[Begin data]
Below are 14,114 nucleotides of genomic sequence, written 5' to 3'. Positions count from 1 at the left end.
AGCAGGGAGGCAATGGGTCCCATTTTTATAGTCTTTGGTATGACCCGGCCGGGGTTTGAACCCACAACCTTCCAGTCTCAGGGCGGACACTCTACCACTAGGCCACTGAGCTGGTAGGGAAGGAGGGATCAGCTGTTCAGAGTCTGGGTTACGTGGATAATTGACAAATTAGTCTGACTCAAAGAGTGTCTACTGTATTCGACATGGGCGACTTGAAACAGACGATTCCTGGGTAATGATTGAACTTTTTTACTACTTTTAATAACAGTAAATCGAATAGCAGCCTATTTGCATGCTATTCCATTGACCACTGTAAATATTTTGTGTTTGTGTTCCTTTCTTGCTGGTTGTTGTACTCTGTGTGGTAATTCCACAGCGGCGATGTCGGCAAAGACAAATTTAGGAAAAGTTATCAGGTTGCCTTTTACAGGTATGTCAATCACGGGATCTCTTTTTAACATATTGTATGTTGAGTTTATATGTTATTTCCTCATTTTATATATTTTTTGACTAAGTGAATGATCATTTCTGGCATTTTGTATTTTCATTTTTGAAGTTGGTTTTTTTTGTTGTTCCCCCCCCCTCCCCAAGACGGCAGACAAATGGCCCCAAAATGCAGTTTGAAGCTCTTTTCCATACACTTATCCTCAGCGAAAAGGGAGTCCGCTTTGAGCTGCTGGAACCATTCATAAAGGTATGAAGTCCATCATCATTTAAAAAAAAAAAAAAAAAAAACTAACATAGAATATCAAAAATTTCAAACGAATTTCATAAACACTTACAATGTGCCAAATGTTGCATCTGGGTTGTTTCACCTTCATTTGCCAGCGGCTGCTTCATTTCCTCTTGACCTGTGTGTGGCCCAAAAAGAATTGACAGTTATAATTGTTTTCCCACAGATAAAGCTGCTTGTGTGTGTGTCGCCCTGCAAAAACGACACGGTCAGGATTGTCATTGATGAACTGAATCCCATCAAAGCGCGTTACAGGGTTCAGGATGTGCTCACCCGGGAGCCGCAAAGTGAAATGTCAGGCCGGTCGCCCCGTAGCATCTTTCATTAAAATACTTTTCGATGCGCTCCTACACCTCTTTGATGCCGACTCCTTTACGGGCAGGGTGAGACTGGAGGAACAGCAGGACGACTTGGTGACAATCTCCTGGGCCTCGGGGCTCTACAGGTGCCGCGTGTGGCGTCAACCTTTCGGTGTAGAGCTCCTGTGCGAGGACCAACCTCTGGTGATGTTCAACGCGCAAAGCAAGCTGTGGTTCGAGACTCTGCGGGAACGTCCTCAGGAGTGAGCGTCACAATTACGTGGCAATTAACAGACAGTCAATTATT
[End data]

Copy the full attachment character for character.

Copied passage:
Below are 14,114 nucleotides of genomic sequence, written 5' to 3'. Positions count from 1 at the left end.
AGCAGGGAGGCAATGGGTCCCATTTTTATAGTCTTTGGTATGACCCGGCCGGGGTTTGAACCCACAACCTTCCAGTCTCAGGGCGGACACTCTACCACTAGGCCACTGAGCTGGTAGGGAAGGAGGGATCAGCTGTTCAGAGTCTGGGTTACGTGGATAATTGACAAATTAGTCTGACTCAAAGAGTGTCTACTGTATTCGACATGGGCGACTTGAAACAGACGATTCCTGGGTAATGATTGAACTTTTTTACTACTTTTAATAACAGTAAATCGAATAGCAGCCTATTTGCATGCTATTCCATTGACCACTGTAAATATTTTGTGTTTGTGTTCCTTTCTTGCTGGTTGTTGTACTCTGTGTGGTAATTCCACAGCGGCGATGTCGGCAAAGACAAATTTAGGAAAAGTTATCAGGTTGCCTTTTACAGGTATGTCAATCACGGGATCTCTTTTTAACATATTGTATGTTGAGTTTATATGTTATTTCCTCATTTTATATATTTTTTGACTAAGTGAATGATCATTTCTGGCATTTTGTATTTTCATTTTTGAAGTTGGTTTTTTTTGTTGTTCCCCCCCCCTCCCCAAGACGGCAGACAAATGGCCCCAAAATGCAGTTTGAAGCTCTTTTCCATACACTTATCCTCAGCGAAAAGGGAGTCCGCTTTGAGCTGCTGGAACCATTCATAAAGGTATGAAGTCCATCATCATTTAAAAAAAAAAAAAAAAAAAACTAACATAGAATATCAAAAATTTCAAACGAATTTCATAAACACTTACAATGTGCCAAATGTTGCATCTGGGTTGTTTCACCTTCATTTGCCAGCGGCTGCTTCATTTCCTCTTGACCTGTGTGTGGCCCAAAAAGAATTGACAGTTATAATTGTTTTCCCACAGATAAAGCTGCTTGTGTGTGTGTCGCCCTGCAAAAACGACACGGTCAGGATTGTCATTGATGAACTGAATCCCATCAAAGCGCGTTACAGGGTTCAGGATGTGCTCACCCGGGAGCCGCAAAGTGAAATGTCAGGCCGGTCGCCCCGTAGCATCTTTCATTAAAATACTTTTCGATGCGCTCCTACACCTCTTTGATGCCGACTCCTTTACGGGCAGGGTGAGACTGGAGGAACAGCAGGACGACTTGGTGACAATCTCCTGGGCCTCGGGGCTCTACAGGTGCCGCGTGTGGCGTCAACCTTTCGGTGTAGAGCTCCTGTGCGAGGACCAACCTCTGGTGATGTTCAACGCGCAAAGCAAGCTGTGGTTCGAGACTCTGCGGGAACGTCCTCAGGAGTGAGCGTCACAATTACGTGGCAATTAACAGACAGTCAATTATT